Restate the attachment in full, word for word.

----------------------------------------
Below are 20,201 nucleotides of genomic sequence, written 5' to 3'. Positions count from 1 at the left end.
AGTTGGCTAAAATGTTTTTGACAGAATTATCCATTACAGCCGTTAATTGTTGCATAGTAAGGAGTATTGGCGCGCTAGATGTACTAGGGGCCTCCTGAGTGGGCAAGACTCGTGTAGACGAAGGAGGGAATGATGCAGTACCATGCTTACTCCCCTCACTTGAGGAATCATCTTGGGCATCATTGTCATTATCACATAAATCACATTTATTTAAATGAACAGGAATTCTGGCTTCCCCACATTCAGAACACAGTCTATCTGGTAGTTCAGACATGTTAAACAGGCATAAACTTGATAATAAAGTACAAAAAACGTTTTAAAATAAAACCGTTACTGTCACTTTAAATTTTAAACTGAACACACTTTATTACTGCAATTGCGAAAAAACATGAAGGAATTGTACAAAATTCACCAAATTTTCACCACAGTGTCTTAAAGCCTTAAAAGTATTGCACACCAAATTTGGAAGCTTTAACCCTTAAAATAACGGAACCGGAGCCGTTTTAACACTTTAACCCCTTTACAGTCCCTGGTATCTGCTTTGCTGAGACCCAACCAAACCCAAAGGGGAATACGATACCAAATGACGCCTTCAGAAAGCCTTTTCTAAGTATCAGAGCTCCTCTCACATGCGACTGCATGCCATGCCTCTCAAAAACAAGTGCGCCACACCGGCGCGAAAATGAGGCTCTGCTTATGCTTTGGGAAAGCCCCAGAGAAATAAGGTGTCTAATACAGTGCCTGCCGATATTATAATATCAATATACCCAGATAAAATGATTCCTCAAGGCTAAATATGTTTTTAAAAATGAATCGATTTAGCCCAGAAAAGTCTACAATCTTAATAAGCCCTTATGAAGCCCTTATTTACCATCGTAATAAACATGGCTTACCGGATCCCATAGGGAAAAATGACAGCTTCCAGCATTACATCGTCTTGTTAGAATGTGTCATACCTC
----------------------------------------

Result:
Below are 20,201 nucleotides of genomic sequence, written 5' to 3'. Positions count from 1 at the left end.
AGTTGGCTAAAATGTTTTTGACAGAATTATCCATTACAGCCGTTAATTGTTGCATAGTAAGGAGTATTGGCGCGCTAGATGTACTAGGGGCCTCCTGAGTGGGCAAGACTCGTGTAGACGAAGGAGGGAATGATGCAGTACCATGCTTACTCCCCTCACTTGAGGAATCATCTTGGGCATCATTGTCATTATCACATAAATCACATTTATTTAAATGAACAGGAATTCTGGCTTCCCCACATTCAGAACACAGTCTATCTGGTAGTTCAGACATGTTAAACAGGCATAAACTTGATAATAAAGTACAAAAAACGTTTTAAAATAAAACCGTTACTGTCACTTTAAATTTTAAACTGAACACACTTTATTACTGCAATTGCGAAAAAACATGAAGGAATTGTACAAAATTCACCAAATTTTCACCACAGTGTCTTAAAGCCTTAAAAGTATTGCACACCAAATTTGGAAGCTTTAACCCTTAAAATAACGGAACCGGAGCCGTTTTAACACTTTAACCCCTTTACAGTCCCTGGTATCTGCTTTGCTGAGACCCAACCAAACCCAAAGGGGAATACGATACCAAATGACGCCTTCAGAAAGCCTTTTCTAAGTATCAGAGCTCCTCTCACATGCGACTGCATGCCATGCCTCTCAAAAACAAGTGCGCCACACCGGCGCGAAAATGAGGCTCTGCTTATGCTTTGGGAAAGCCCCAGAGAAATAAGGTGTCTAATACAGTGCCTGCCGATATTATAATATCAATATACCCAGATAAAATGATTCCTCAAGGCTAAATATGTTTTTAAAAATGAATCGATTTAGCCCAGAAAAGTCTACAATCTTAATAAGCCCTTATGAAGCCCTTATTTACCATCGTAATAAACATGGCTTACCGGATCCCATAGGGAAAAATGACAGCTTCCAGCATTACATCGTCTTGTTAGAATGTGTCATACCTC